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Tracing Muhammad Ali's Rise To 'King Of The World'


This is FRESH AIR. I'm David Bianculli, sitting in for Terry Gross.


MUHAMMAD ALI: I'm experienced now, professional - jaws been broke, been lost, knocked down a couple of times. I'm bad - been chopping trees, I done something new for this fight. I done wrestle with an alligator.


ALI: That's right. I have wrestled with an alligator. I done tussled with a whale. I done handcuffed lightning, thrown thunder in jail. That's bad. Only last week, I murdered a rock, injured a stone, hospitalized a brick. I'm so mean I make medicine sick.


ALI: Yeah, fast, fast, fast - last night, I cut the light off in my bedroom, hit the switch, was in the bed before the room was dark.


ALI: Fast.


ALI: And you George Foreman, all you chumps are going to bow when I whoop him, all of you. I know you got him. I know you got him picked, but the man's in trouble. I'm going to show you how great I am.

BIANCULLI: That was Muhammad Ali in 1974, stealing the spotlight before his upcoming heavyweight title fight with George Foreman, billed as the Rumble in the Jungle. Today, the nation says goodbye to Ali as he's laid to rest in his hometown of Louisville. Today on FRESH AIR, we listen back to an interview with author David Remnick. His biography "King Of The World: Muhammad Ali And The Rise Of An American Hero," was honored as best non-fiction book of the year in 1998 by Time magazine. He won a Pulitzer Prize for his 1994 history "Lenin's Tomb" about the last days of the Soviet empire. This interview with Terry Gross is from 1998, when his biography of Ali was published and shortly before Remnick became editor of The New Yorker. He's also host of the podcast and radio program "The New Yorker Radio Hour."



You say that Ali entered the world of boxing at a time when the expectation was that a black fighter would behave with absolute deference to white sensibilities. Give me an example of what you mean there.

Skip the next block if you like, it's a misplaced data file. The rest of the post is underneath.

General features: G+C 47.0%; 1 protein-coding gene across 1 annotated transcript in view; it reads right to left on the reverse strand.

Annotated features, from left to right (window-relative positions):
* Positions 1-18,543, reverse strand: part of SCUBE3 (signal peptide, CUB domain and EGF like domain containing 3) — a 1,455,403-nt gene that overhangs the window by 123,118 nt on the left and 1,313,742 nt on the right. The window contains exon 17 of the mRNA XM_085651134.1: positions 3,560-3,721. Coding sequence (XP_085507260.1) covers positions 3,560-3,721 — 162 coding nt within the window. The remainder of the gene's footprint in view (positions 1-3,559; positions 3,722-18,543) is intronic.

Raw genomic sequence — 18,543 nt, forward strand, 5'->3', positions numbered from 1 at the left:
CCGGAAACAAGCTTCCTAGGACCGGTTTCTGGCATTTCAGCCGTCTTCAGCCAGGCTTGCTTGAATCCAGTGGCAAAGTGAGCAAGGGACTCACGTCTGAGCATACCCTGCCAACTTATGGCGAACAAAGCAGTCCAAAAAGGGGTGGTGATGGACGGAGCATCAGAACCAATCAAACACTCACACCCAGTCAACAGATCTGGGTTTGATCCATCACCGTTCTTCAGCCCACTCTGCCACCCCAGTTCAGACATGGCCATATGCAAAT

DAVID REMNICK: The champion at the time when Muhammad Ali - then Cassius Clay - was in the Olympics - he was then a light heavyweight in the 1960 Rome Olympics - was Floyd Patterson. And Floyd Patterson was certainly no era-shaking fighter. He was not Joe Louis by any stretch of the imagination. But he imitated Joe Lewis as a social type for reasons of being accepted by the white world, by white columnists like Jimmy Cannon or Red Smith.

And Patterson was a champion for a very brief time before he was utterly destroyed in the ring twice by Sonny Liston, who was another - who was a different type, who was somebody who was a destroyer, who in his time was a fighter not unlike Mike Tyson and a personality not unlike Mike Tyson, an extremely scary figure to everyone. The NAACP endorsed Floyd Patterson before his fight with Sonny Liston because they were so terrified that Sonny Liston would come along and occupy this place in the American culture, which really only accepted black men as athletes, and it would be bad for the race, essentially. But lo and behold, Sonny Liston was the superior fighter and beat Floyd Patterson twice, both times in the first round.

GROSS: Well, Ali, when you interviewed him, told you that he wanted to be a new kind of black man when he became famous as a fighter. How do you see him fitting in as a new kind of black men in the world of boxing?